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A review of Chielo Zona Eze's new novel Pucherova reviews Chielo Zona Eze’s novel, The Trial of Robert Mugabe, published by Okri Books on 15 September, in which Steve Biko and writers Yvonne Vera and Dambudzo Marechera are among the members of a divine jury helping God decide Zimbabwean President Mugabe’s fate on the day of judgement. Although the book falls ‘rather too easily to sentimentality’, its service to Zimbabwe’s ‘collective healing should not be undervalued’, says Pucherova. It may, after all, ‘be the only trial Mugabe is ever called on to stand.’

How do you write a novel about genocide? In the Zimbabwean context, several writers have attempted to engage artistically with the Matabeleland massacre of 1981-86 in which Mugabe’s regime dealt with ‘dissidents’, including Chenjerai Hove in Shadows (1991) and Alexander Kanengoni in Echoing Silences (1997), but it was Yvonne Vera’s lyrical feat, The Stone Virgins (2002), that for the first time assigned sole responsibility for it to the Zanu PF government. With that government still in power, such an act was not without its risks. Saluting the postcolonial idea that writers are also historians, and fictions are often truer than the ‘truth’, Chielo Zona Eze borrows many of his characters from Vera’s novel. Placing them alongside eye-witness accounts published on public internet sites such as YouTube, in The Trial of Robert Mugabe he brings to life the unheard voices of the victims of Mugabe’s 29 years in power.

The narrative frame is the trial of the 85-year-old dictator, who is facing God’s justice on the Last Judgment Day. On the divine jury are no other than Yvonne Vera (1964-2005), whose attempts at healing the wounds of Zimbabwean history through exposing its taboos gained her international recognition; Dambudzo Marechera (1952-1987), the enfant terrible of Zimbabwean writing who had predicted the country’s destiny with a Cassandra accuracy; Steve Biko (1946-1977), the martyr of the South African apartheid; and Chief Justice Olaudah Equiano, the 18th century Igbo writer and slave abolitionist. As a series of testimonies by victims of the Zanu PF regime unrolls, Mugabe looks on uncomprehendingly. His denials of history and self-glorification as Zimbabwe’s ‘liberator’, however, do not upend the trial, whose real purpose is healing and reconciliation through collective remembering. Working from the epigraph’s premise that:

‘Those who are picked for trial are sometimes just symbols for wider phenomena’, Eze’s novel thus performs a Truth and Reconciliation Commission in the Zimbabwean context.

The issue Eze cannot avoid is one of authority. While Vera and Marechera, both critics of Mugabe’s power abuses, are cast here as the moral conscience of the nation, Eze, who is a Nigerian living in Chicago, self-consciously quotes J. M. Coetzee, the piercing interrogator of the human conscience: ‘Where is my heart in all of this?’ (p.144). Vera’s unflinching confrontation with the Gukurahundi atrocities she never personally witnessed, facilitated by her belief that ‘stories do not belong to individuals; they belong to communities. They belong to humanity’ (p.90), lends Eze a poetic license as well as ‘mnemonic devices’ to ‘re-remember’ a painful history. His answer is to place Zimbabwean history in a clearly trans-national context, linking it (through characters such as Biko and Equiano) with South Africa’s apartheid, the Nigerian-Biafran War, and even the Jewish Holocaust. Emphasising that ‘the injustice done to one person is done to all’ (p.90), Eze embraces the cosmopolitan idea of universal responsibility (as opposed to national unity) that has been increasingly on the fore-front of progressive political thought. The Africa he imagines creates its idea of progress by borrowing selectively from all the world’s cultures, rather than remaining closed in its own “tradition” – as the character of Mugabe would have it, when he cries, in one of the novel’s lighter moments, that “YouTube [is]the instrument of white magic propaganda” (p.31). On the contrary, internet is hailed here as a weapon of democracy in a country where media cannot operate freely.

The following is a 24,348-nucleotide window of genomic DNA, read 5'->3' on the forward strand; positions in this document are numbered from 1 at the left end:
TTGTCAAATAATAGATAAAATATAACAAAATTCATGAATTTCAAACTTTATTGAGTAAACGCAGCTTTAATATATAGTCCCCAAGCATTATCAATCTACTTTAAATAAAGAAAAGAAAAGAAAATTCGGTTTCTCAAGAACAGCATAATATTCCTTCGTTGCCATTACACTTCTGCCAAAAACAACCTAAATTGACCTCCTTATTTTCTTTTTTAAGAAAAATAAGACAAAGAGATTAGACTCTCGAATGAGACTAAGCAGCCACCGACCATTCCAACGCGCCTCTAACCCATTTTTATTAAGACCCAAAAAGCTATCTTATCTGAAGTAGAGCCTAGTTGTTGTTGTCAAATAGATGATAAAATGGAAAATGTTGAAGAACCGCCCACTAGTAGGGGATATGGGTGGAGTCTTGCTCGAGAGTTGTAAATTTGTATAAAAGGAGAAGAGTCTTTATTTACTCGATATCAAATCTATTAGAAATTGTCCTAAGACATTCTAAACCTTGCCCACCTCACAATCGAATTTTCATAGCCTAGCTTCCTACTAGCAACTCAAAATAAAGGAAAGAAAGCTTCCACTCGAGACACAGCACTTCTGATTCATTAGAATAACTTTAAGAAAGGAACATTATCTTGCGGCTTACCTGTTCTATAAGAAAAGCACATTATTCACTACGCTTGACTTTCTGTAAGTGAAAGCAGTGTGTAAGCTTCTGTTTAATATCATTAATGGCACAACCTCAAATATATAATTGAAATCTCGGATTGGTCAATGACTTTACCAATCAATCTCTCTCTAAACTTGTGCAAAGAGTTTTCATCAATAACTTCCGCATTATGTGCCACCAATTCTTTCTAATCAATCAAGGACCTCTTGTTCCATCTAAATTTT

The Trial of Robert Mugabe falls short of both Vera’s lyricism and Marechera’s subversive wit, falling rather too easily to sentimentality that dampens the narrative’s poignancy. It is also hard to imagine Marechera, this gad-fly of Zimbabwean nationalism, who heckled Mugabe on the eve of Independence in 1979, to address the disgraced dictator ‘Sir’ and ‘Your Excellency’.

Nevertheless, the service of The Trial of Robert Mugabe to Zimbabwe’s collective healing should not be undervalued. The scenario of the novel is as urgent as it is sceptical. Zimbabwe’s new unity government has just unveiled an ‘Organ for National Healing, Reconciliation and Integration’ (ONHRI); at the same time, some victims have expressed concern they will never see justice or compensation. Perpetrators of state-sponsored violence continue to be at large, and victims have seen no compensation.

Prime Minister Morgan Tsvangirai, who has himself been severely beaten by members of President Robert Mugabe’s security forces, has stressed that he was ‘not just saying – forgive, heal and reconcile’. But he said ‘justice needs forgiveness… and if we do retributive justice, the danger is that we may slide back’ towards violence. Since Mugabe agreed to a power-sharing agreement in September last year, it is unlikely to see him tried in The Hague alongside the likes of Radovan Karadzic and Charles Taylor. Chielo Zona Eze’s The Trial of Robert Mugabe might thus be the only trial Mugabe is ever called on to stand.


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